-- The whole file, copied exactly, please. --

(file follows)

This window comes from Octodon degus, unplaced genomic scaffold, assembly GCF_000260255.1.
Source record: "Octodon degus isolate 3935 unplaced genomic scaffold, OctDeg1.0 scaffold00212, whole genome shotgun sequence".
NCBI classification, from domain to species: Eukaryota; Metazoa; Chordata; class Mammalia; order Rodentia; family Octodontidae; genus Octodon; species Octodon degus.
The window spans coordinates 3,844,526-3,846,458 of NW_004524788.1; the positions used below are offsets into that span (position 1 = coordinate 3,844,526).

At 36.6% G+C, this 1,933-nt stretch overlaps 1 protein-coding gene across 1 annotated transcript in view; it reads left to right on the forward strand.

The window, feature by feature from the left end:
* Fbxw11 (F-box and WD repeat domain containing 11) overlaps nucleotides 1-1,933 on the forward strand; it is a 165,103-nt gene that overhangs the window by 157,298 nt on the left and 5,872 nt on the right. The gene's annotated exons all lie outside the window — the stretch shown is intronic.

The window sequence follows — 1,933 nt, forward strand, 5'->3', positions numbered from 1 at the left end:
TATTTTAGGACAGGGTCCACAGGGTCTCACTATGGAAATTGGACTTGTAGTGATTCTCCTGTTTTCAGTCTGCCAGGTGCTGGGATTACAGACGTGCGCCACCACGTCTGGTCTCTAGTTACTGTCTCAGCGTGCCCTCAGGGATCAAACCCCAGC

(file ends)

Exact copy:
This window comes from Octodon degus, unplaced genomic scaffold, assembly GCF_000260255.1.
Source record: "Octodon degus isolate 3935 unplaced genomic scaffold, OctDeg1.0 scaffold00212, whole genome shotgun sequence".
NCBI classification, from domain to species: Eukaryota; Metazoa; Chordata; class Mammalia; order Rodentia; family Octodontidae; genus Octodon; species Octodon degus.
The window spans coordinates 3,844,526-3,846,458 of NW_004524788.1; the positions used below are offsets into that span (position 1 = coordinate 3,844,526).

At 36.6% G+C, this 1,933-nt stretch overlaps 1 protein-coding gene across 1 annotated transcript in view; it reads left to right on the forward strand.

The window, feature by feature from the left end:
* Fbxw11 (F-box and WD repeat domain containing 11) overlaps nucleotides 1-1,933 on the forward strand; it is a 165,103-nt gene that overhangs the window by 157,298 nt on the left and 5,872 nt on the right. The gene's annotated exons all lie outside the window — the stretch shown is intronic.

The window sequence follows — 1,933 nt, forward strand, 5'->3', positions numbered from 1 at the left end:
TATTTTAGGACAGGGTCCACAGGGTCTCACTATGGAAATTGGACTTGTAGTGATTCTCCTGTTTTCAGTCTGCCAGGTGCTGGGATTACAGACGTGCGCCACCACGTCTGGTCTCTAGTTACTGTCTCAGCGTGCCCTCAGGGATCAAACCCCAGC